The quest for old ice

Finding ice older than 800,000 years is difficult since the Earth’s deepest, oldest ice are the most at risk of melting due to the planet’s internal heat. Places where an ice sheet’s layers are very thick have an even greater risk of melting.

Mesh, bedrock dataset (Fretwell et al., 2013; Young et al., 2017) and basal melt rate (Passalacqua et al., 2017) used for the simulation. Credit: O. Passalacqua et al. 2018.

“If the ice thickness is too high the old ice at the bottom is getting so warm by geothermal heating that it is melted away,” said Hubertus Fischer, a climate physics researcher from the University of Bern in Switzerland not involved in the study, in an earlier EGU press release.

Last summer, a team of researchers from Princeton University announced that they had unearthed an ice core that dates back 2.7 million years, but the sample’s layers of ice aren’t in chronological order, with ice less than 800,000 years old intermingling with the older frozen strata. Rather than presenting a seamless record of Earth’s climate history, the core can only offer ‘climate snapshots.’

Finding the best of the rest

The authors of the recent The Cryosphere study used a series of criteria to guide their search for sites that likely could produce ice cores that are both old and undisturbed. They established that potential sites should of course contain ice as old as 1.5 million years, but also have a high enough resolution for scientists to study frequent changes in Earth’s climate.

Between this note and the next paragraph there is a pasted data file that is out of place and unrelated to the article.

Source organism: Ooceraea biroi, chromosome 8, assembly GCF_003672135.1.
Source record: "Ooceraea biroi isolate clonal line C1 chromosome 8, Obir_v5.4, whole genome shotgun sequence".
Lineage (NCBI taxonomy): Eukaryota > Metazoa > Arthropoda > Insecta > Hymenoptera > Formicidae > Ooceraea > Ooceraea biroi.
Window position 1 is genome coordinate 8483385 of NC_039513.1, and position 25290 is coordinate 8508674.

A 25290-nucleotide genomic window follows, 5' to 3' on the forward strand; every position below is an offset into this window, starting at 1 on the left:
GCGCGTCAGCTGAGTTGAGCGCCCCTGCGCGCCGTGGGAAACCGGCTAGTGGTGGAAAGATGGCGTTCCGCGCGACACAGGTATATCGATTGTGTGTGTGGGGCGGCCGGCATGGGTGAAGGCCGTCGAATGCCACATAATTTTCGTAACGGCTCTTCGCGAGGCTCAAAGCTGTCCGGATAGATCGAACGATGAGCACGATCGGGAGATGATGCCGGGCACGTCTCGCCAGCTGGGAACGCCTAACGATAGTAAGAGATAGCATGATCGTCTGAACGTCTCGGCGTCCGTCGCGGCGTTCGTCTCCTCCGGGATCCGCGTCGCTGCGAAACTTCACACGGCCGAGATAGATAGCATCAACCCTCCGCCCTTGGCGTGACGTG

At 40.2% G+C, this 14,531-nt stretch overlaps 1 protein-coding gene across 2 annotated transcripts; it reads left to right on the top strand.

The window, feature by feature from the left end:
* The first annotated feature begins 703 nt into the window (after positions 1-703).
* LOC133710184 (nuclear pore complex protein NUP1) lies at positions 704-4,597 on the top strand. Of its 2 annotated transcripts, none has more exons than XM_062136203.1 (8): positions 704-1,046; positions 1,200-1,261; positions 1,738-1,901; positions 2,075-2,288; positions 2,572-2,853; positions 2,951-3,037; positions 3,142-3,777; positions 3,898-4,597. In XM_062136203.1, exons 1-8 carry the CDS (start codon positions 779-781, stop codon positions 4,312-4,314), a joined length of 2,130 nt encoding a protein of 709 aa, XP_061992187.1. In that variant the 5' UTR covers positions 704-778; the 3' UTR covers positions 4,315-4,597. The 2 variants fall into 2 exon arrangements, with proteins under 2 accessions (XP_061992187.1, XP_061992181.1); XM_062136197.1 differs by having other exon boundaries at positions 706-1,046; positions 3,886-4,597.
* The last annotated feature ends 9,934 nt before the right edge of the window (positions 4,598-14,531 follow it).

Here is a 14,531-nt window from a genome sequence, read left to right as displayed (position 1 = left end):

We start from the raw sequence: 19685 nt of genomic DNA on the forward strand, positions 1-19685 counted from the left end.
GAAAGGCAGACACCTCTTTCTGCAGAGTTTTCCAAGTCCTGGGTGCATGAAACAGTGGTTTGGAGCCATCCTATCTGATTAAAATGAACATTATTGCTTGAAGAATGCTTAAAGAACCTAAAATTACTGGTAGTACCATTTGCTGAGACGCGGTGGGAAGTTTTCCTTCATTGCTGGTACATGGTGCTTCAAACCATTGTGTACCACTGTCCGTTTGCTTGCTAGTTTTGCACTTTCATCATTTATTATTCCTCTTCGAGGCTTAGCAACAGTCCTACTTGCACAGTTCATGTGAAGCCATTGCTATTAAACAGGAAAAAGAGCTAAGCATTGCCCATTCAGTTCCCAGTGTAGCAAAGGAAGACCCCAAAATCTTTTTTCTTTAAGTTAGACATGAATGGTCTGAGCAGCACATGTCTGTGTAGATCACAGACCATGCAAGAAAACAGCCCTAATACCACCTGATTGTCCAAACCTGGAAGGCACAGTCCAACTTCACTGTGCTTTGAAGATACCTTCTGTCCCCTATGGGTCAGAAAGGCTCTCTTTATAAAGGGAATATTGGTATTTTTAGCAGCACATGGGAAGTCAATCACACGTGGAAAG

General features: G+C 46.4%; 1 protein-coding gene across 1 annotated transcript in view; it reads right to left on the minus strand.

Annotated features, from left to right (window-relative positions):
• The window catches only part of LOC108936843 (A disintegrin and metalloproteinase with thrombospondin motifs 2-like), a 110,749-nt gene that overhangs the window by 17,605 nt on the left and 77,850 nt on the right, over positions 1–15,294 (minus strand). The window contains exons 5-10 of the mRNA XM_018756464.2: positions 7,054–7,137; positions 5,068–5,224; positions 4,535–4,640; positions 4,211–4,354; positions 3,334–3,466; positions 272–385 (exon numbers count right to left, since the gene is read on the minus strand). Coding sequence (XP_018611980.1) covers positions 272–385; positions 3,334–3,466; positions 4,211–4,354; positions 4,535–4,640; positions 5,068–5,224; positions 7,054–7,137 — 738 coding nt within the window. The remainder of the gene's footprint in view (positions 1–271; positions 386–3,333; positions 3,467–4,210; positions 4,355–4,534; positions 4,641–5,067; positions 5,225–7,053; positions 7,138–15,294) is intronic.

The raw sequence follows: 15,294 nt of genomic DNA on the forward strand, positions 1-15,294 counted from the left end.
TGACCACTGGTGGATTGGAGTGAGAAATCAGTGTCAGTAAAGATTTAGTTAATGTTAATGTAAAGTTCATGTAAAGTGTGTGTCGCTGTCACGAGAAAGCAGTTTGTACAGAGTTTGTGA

Additionally, the researchers established that sites should not be prone to folding or wrinkling, as these kinds of disturbances can interfere with the order of ice layers.

Lastly, they noted that the bedrock on which the ice sheet sits should be higher than any nearby subglacial lakes, since the lake water could increase the risk of ice melt.

Magenta boxes A, B and C correspond to areas that could be considered as our best oldest-ice targets. Colored points locate possible drill sites. Credit: O. Passalacqua et al. 2018.

 

Using these criteria, the researchers evaluated one region of East Antarctica, the Dome C summit, which scientists in the past have considered a good candidate site for finding old ice. They ran three-dimensional ice flow simulations to locate parts of the region that are the most likely to contain ancient ice, based on their established parameters.